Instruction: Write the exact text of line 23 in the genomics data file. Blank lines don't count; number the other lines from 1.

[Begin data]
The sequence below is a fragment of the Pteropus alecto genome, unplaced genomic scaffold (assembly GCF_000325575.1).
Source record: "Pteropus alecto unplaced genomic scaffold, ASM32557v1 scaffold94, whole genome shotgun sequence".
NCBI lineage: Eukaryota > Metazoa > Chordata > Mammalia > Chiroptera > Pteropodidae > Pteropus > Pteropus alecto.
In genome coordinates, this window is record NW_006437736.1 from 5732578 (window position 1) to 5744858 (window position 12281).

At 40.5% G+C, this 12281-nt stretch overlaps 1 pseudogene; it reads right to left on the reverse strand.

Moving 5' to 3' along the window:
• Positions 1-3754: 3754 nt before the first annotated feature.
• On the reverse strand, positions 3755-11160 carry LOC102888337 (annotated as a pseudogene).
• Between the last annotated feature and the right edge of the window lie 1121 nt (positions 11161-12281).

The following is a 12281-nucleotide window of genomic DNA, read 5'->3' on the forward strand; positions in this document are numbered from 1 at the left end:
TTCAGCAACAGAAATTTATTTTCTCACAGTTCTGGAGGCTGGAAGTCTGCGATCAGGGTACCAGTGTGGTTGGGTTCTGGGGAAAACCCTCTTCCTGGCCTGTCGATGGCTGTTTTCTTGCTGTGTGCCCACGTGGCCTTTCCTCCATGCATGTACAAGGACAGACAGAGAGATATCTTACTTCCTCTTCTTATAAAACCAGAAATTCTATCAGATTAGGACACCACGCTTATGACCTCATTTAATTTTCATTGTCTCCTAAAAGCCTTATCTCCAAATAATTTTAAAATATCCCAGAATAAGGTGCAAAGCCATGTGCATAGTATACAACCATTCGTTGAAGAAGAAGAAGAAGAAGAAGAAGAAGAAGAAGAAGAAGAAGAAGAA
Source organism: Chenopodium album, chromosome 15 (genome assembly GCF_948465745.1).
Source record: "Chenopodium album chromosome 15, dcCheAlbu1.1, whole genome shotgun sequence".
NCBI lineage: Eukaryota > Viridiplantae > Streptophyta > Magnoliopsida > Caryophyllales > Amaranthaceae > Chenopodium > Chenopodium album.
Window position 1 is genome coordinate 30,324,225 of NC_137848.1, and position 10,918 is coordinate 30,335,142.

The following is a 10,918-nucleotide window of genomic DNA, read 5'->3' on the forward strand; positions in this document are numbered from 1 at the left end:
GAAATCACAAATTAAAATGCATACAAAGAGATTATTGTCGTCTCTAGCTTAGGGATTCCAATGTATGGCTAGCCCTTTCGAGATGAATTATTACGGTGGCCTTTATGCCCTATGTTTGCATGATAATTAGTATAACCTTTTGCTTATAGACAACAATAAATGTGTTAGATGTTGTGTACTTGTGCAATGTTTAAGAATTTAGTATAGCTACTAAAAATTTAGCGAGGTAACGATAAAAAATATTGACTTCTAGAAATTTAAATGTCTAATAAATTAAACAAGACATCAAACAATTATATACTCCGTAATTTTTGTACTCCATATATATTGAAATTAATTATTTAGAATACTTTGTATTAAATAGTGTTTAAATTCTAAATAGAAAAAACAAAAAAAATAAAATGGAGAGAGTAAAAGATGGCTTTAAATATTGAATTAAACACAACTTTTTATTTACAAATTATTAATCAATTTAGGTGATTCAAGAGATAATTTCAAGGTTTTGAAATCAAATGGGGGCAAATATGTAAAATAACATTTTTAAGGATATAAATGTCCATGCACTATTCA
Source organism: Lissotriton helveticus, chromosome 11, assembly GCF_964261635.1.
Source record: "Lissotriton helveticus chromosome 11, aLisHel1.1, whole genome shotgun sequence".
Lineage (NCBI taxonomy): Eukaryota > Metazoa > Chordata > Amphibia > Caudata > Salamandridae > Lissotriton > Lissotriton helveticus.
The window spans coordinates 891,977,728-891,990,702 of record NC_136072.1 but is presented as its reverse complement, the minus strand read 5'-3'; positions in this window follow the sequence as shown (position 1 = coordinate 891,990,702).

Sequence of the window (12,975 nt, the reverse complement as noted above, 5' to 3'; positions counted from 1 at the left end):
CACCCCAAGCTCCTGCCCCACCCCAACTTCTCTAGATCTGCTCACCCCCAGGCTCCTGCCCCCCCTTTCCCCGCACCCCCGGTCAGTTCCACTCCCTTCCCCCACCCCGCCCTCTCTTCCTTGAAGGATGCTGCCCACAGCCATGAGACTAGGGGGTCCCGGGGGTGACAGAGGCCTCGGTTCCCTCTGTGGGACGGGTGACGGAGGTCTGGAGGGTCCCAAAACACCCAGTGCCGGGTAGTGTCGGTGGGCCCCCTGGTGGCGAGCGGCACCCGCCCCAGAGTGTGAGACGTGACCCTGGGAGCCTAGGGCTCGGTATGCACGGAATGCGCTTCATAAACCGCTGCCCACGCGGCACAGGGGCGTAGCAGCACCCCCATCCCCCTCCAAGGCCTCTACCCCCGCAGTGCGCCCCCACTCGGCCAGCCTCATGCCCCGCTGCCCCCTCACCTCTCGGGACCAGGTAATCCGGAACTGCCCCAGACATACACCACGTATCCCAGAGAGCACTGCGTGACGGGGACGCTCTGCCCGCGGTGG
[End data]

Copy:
CACCCCAAGCTCCTGCCCCACCCCAACTTCTCTAGATCTGCTCACCCCCAGGCTCCTGCCCCCCCTTTCCCCGCACCCCCGGTCAGTTCCACTCCCTTCCCCCACCCCGCCCTCTCTTCCTTGAAGGATGCTGCCCACAGCCATGAGACTAGGGGGTCCCGGGGGTGACAGAGGCCTCGGTTCCCTCTGTGGGACGGGTGACGGAGGTCTGGAGGGTCCCAAAACACCCAGTGCCGGGTAGTGTCGGTGGGCCCCCTGGTGGCGAGCGGCACCCGCCCCAGAGTGTGAGACGTGACCCTGGGAGCCTAGGGCTCGGTATGCACGGAATGCGCTTCATAAACCGCTGCCCACGCGGCACAGGGGCGTAGCAGCACCCCCATCCCCCTCCAAGGCCTCTACCCCCGCAGTGCGCCCCCACTCGGCCAGCCTCATGCCCCGCTGCCCCCTCACCTCTCGGGACCAGGTAATCCGGAACTGCCCCAGACATACACCACGTATCCCAGAGAGCACTGCGTGACGGGGACGCTCTGCCCGCGGTGG